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Endangered Keith Haring Mural Should be Made a Landmark, Councilman Says

By Ben Fractenberg | August 9, 2016 9:34am
 The Grace House, a residential building owned by the Church of the Ascension, is home to a three-floor mural by legendary New York City artist Keith Haring. But the Church has booted tenants due to costs cuts. The tenats fear that a sale of the building would imperil the mural.
Evicted Tenants Fear For Future of Keith Haring Mural
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UPPER WEST SIDE — A threatened mural by famed artist Keith Haring could be saved if a push to make the 1980s artwork a landmark is successful.

City Councilman Mark Levine is seeking protective status for the mural that was painted for the former Catholic youth program Grace House on West 108th Street after DNAinfo reported that tenants were being forced out of the building so it could be sold to developers.

"The pending sale of this building not only puts tenants at risk, it threatens an invaluable piece of our community's cultural legacy,” the councilman said in a statement.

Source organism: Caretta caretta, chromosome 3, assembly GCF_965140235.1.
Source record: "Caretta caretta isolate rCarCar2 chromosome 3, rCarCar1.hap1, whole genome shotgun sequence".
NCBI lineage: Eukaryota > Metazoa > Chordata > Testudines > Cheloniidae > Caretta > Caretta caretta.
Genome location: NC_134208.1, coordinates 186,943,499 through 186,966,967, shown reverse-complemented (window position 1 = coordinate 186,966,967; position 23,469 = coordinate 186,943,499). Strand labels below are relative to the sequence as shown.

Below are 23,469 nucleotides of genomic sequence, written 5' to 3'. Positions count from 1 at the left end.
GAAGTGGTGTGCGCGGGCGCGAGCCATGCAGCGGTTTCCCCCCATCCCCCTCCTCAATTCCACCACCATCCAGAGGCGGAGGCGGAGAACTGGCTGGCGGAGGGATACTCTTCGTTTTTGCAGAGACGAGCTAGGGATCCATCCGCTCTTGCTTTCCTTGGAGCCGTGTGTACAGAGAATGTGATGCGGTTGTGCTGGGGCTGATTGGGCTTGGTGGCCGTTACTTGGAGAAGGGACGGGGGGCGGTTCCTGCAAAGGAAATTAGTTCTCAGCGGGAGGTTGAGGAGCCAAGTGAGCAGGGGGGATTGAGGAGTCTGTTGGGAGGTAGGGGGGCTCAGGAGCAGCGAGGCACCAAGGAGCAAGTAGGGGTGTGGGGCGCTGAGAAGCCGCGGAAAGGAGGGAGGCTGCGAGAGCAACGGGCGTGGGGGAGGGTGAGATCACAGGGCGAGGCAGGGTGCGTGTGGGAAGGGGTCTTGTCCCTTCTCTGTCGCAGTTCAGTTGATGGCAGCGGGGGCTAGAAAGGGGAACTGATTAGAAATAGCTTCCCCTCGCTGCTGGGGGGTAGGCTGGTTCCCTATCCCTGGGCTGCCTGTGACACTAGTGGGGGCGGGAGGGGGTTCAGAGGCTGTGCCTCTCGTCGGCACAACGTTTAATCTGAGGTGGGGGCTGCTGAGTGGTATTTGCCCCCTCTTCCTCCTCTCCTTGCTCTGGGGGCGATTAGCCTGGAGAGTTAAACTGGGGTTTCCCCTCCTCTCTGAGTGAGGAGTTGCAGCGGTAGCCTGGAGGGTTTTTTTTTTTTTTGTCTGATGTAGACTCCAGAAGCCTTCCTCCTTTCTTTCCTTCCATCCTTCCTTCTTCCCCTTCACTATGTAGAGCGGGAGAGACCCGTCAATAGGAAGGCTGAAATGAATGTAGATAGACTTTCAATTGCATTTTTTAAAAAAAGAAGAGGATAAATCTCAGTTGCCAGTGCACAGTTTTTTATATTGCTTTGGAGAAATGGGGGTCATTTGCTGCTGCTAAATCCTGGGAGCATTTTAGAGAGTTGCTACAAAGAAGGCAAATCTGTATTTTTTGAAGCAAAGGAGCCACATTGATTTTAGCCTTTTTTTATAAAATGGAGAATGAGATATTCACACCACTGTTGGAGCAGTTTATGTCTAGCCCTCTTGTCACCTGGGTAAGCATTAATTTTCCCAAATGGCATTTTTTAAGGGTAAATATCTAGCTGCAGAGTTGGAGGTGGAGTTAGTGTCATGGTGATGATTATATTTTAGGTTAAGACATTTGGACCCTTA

“I am moving to secure landmark status for Haring's interior murals so that they are protected for generations to come."

Haring was an artist whose work became synonymous with 1980s New York City.

Building owner Church of the Ascension sent a letter to the building's 16 residents informing them they would have to move out by Aug. 1. The church cited financial struggles as its reason for the sale.  

Several tenants filed a lawsuit claiming they lived in SRO units and are protected from eviction under the state’s rent stabilization laws, though most have now moved out.

Former Grace House director Kinah Rosas, who was one of a few dozen teens who witnessed Haring paint the mural, said Levine’s actions were “fantastic” and she hoped the mural could be saved.

“The fact is it’s not too late and that could happen — it’s just the best,” said Rosas, 44.

Rosas added that she was in touch with other former program participants and they were willing to raise money to help preserve the work.

“Whatever we have to do, that’s what we’re willing to do,” she said. “It’s our history and New York City’s.”

A representative for the church did not return a request for comment.